Understanding the dynamics of immigration makes clear that it can be reduced only at the source, not at the border. Alas, we also know that trying to improve conditions in Central America’s Northern Triangle–El Salvador, Guatemala, and Honduras—is no quick fix. However, programs on the ground there, ones terminated by the Trump administration, did make some difference, and even the right should agree that if the United States is to provide foreign aid at all, our neighborhood should be a priority for both humanitarian and security reasons.

There also seems considerable agreement on reforming legal immigration by taking it in a more “Canadian” direction. (I put “Canadian” in quotes because one thing I learned from many efforts at the RAND Corporation is that Americans are allergic to learning policy lessons from other countries; healthcare is the clearest case in point, where our friends achieve much better health outcomes at much less cost than we do.) Current legal immigration gives pride of place to family reunification. A more “Canadian” policy would still reunify families but would also give priority to more skilled immigrants.

Doing something about those millions of undocumented immigrants who are forced to live in the shadows still is probably in the “too hard” category, which is a shame. It would seem only sensible to find some way to take them out of the shadows, especially those who have lived productive, law-abiding lives for many years in this country.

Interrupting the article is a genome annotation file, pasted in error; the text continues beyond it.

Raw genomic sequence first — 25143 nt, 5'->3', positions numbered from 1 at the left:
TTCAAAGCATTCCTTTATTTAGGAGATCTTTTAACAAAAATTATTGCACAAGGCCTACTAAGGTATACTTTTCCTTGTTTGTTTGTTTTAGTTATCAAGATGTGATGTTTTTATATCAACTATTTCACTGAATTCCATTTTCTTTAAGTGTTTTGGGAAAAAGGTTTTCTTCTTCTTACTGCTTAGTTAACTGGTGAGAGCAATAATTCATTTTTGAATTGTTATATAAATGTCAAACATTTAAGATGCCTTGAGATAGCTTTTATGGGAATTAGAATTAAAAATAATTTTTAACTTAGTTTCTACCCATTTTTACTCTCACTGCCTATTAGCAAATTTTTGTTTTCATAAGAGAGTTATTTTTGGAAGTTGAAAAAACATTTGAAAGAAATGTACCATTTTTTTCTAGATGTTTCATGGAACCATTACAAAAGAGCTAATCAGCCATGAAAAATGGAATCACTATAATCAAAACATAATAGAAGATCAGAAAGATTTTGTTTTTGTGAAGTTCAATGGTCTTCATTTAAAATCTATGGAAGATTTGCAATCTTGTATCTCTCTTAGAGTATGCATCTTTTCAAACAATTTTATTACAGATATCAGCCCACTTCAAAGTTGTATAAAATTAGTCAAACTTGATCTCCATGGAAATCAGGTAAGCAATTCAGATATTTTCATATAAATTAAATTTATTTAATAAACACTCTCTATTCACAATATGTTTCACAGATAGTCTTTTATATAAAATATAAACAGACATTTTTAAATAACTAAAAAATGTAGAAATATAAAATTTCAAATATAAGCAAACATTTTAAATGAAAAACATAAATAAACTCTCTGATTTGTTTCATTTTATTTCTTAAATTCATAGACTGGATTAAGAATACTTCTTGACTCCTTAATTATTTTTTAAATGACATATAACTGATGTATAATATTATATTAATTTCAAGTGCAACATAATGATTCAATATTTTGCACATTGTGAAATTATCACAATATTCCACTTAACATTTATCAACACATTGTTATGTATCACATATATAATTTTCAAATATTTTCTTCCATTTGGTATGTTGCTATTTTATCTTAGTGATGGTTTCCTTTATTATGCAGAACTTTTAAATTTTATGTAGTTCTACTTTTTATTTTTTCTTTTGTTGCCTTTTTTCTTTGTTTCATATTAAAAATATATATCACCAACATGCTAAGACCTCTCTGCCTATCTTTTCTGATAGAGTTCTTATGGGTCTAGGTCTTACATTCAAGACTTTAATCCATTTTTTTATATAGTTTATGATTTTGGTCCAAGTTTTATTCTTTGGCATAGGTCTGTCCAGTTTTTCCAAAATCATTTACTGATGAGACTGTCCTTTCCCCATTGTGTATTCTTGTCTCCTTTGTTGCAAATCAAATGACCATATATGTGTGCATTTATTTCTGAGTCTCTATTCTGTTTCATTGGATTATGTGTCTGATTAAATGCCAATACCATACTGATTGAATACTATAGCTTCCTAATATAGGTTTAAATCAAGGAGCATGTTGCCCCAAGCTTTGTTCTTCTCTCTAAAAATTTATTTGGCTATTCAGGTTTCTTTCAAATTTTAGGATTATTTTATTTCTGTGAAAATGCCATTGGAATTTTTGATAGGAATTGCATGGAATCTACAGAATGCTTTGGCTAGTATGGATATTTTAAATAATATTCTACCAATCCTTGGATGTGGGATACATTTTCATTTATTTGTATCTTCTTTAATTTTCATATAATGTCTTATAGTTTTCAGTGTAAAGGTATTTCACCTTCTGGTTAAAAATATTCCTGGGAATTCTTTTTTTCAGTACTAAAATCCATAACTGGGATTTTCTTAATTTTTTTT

[1] William H. Frey, The 2010s Saw the Lowest Population Growth in U.S. History, New Census Estimates Show, Brookings, December 22, 2020, available at www.brookings.edu/blog/the-avenue/2020/12/22/the-2010s-saw-the-lowest-population-growth-in-u-s-history-new-census-estimates-show.

[2] Stuart Anderson, Immigrants and Billion Dollar Start-Up, National Foundation for American Policy, Policy Brief, March, 2016, available at nfap.com/wp-content/uploads/2016/03/Immigrants-and-Billion-Dollar-Startups.NFAP-Policy-Brief.March-2016.pdf.

[3] OECD data, available at data.oecd.org/migration/foreign-born-population.htm.

[4] Chris, Barncard, Undocumented Immigrants Far Less Likely to Commit Crimes in U.S. Than Citizens, University of Wisconsin News, December 7, 2020, available at news.wisc.edu/undocumented-immigrants-far-less-likely-to-commit-crimes-in-u-s-than-citizens/.

Published on July 6, 2021 by

Dick Eassom, CF APMP Fellow